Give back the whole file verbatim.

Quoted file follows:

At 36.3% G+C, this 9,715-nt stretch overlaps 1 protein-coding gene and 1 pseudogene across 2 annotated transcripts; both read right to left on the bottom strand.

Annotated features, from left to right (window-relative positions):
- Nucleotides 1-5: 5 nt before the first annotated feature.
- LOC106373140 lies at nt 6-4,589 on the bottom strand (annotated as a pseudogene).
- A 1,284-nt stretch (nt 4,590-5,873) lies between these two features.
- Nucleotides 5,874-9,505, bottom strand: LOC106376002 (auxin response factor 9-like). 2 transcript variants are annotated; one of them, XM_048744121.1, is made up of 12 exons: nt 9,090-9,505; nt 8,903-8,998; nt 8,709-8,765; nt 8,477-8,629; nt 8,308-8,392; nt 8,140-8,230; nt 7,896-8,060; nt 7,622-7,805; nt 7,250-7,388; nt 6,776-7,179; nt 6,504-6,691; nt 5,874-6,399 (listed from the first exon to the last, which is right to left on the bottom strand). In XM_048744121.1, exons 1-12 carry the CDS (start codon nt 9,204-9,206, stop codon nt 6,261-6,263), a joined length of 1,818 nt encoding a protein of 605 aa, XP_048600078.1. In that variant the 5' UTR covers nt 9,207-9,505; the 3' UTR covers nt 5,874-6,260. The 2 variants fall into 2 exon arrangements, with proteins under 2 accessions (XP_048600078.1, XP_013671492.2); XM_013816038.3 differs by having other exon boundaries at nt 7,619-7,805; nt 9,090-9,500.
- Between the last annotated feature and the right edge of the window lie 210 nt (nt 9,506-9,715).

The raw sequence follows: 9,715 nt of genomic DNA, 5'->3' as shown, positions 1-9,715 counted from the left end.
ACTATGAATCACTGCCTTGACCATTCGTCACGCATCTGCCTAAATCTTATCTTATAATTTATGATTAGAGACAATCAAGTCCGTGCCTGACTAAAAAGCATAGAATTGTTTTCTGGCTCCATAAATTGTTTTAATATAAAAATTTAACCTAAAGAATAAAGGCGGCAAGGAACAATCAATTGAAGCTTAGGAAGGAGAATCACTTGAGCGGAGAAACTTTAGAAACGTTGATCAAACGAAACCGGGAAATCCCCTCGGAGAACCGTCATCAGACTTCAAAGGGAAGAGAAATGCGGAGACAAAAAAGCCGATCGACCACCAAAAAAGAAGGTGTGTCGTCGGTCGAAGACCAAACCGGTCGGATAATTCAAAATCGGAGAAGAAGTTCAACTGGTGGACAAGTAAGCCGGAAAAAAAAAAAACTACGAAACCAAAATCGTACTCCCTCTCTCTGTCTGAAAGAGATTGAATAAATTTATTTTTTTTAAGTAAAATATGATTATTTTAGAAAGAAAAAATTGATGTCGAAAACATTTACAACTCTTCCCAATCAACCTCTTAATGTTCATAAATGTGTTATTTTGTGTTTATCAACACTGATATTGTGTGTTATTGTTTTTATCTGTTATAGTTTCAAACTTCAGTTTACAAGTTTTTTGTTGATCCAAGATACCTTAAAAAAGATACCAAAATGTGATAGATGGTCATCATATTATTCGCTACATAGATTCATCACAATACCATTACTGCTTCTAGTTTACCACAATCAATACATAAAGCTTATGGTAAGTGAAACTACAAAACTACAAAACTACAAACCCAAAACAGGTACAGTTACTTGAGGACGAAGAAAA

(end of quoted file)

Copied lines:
At 36.3% G+C, this 9,715-nt stretch overlaps 1 protein-coding gene and 1 pseudogene across 2 annotated transcripts; both read right to left on the bottom strand.

Annotated features, from left to right (window-relative positions):
- Nucleotides 1-5: 5 nt before the first annotated feature.
- LOC106373140 lies at nt 6-4,589 on the bottom strand (annotated as a pseudogene).
- A 1,284-nt stretch (nt 4,590-5,873) lies between these two features.
- Nucleotides 5,874-9,505, bottom strand: LOC106376002 (auxin response factor 9-like). 2 transcript variants are annotated; one of them, XM_048744121.1, is made up of 12 exons: nt 9,090-9,505; nt 8,903-8,998; nt 8,709-8,765; nt 8,477-8,629; nt 8,308-8,392; nt 8,140-8,230; nt 7,896-8,060; nt 7,622-7,805; nt 7,250-7,388; nt 6,776-7,179; nt 6,504-6,691; nt 5,874-6,399 (listed from the first exon to the last, which is right to left on the bottom strand). In XM_048744121.1, exons 1-12 carry the CDS (start codon nt 9,204-9,206, stop codon nt 6,261-6,263), a joined length of 1,818 nt encoding a protein of 605 aa, XP_048600078.1. In that variant the 5' UTR covers nt 9,207-9,505; the 3' UTR covers nt 5,874-6,260. The 2 variants fall into 2 exon arrangements, with proteins under 2 accessions (XP_048600078.1, XP_013671492.2); XM_013816038.3 differs by having other exon boundaries at nt 7,619-7,805; nt 9,090-9,500.
- Between the last annotated feature and the right edge of the window lie 210 nt (nt 9,506-9,715).

The raw sequence follows: 9,715 nt of genomic DNA, 5'->3' as shown, positions 1-9,715 counted from the left end.
ACTATGAATCACTGCCTTGACCATTCGTCACGCATCTGCCTAAATCTTATCTTATAATTTATGATTAGAGACAATCAAGTCCGTGCCTGACTAAAAAGCATAGAATTGTTTTCTGGCTCCATAAATTGTTTTAATATAAAAATTTAACCTAAAGAATAAAGGCGGCAAGGAACAATCAATTGAAGCTTAGGAAGGAGAATCACTTGAGCGGAGAAACTTTAGAAACGTTGATCAAACGAAACCGGGAAATCCCCTCGGAGAACCGTCATCAGACTTCAAAGGGAAGAGAAATGCGGAGACAAAAAAGCCGATCGACCACCAAAAAAGAAGGTGTGTCGTCGGTCGAAGACCAAACCGGTCGGATAATTCAAAATCGGAGAAGAAGTTCAACTGGTGGACAAGTAAGCCGGAAAAAAAAAAAACTACGAAACCAAAATCGTACTCCCTCTCTCTGTCTGAAAGAGATTGAATAAATTTATTTTTTTTAAGTAAAATATGATTATTTTAGAAAGAAAAAATTGATGTCGAAAACATTTACAACTCTTCCCAATCAACCTCTTAATGTTCATAAATGTGTTATTTTGTGTTTATCAACACTGATATTGTGTGTTATTGTTTTTATCTGTTATAGTTTCAAACTTCAGTTTACAAGTTTTTTGTTGATCCAAGATACCTTAAAAAAGATACCAAAATGTGATAGATGGTCATCATATTATTCGCTACATAGATTCATCACAATACCATTACTGCTTCTAGTTTACCACAATCAATACATAAAGCTTATGGTAAGTGAAACTACAAAACTACAAAACTACAAACCCAAAACAGGTACAGTTACTTGAGGACGAAGAAAA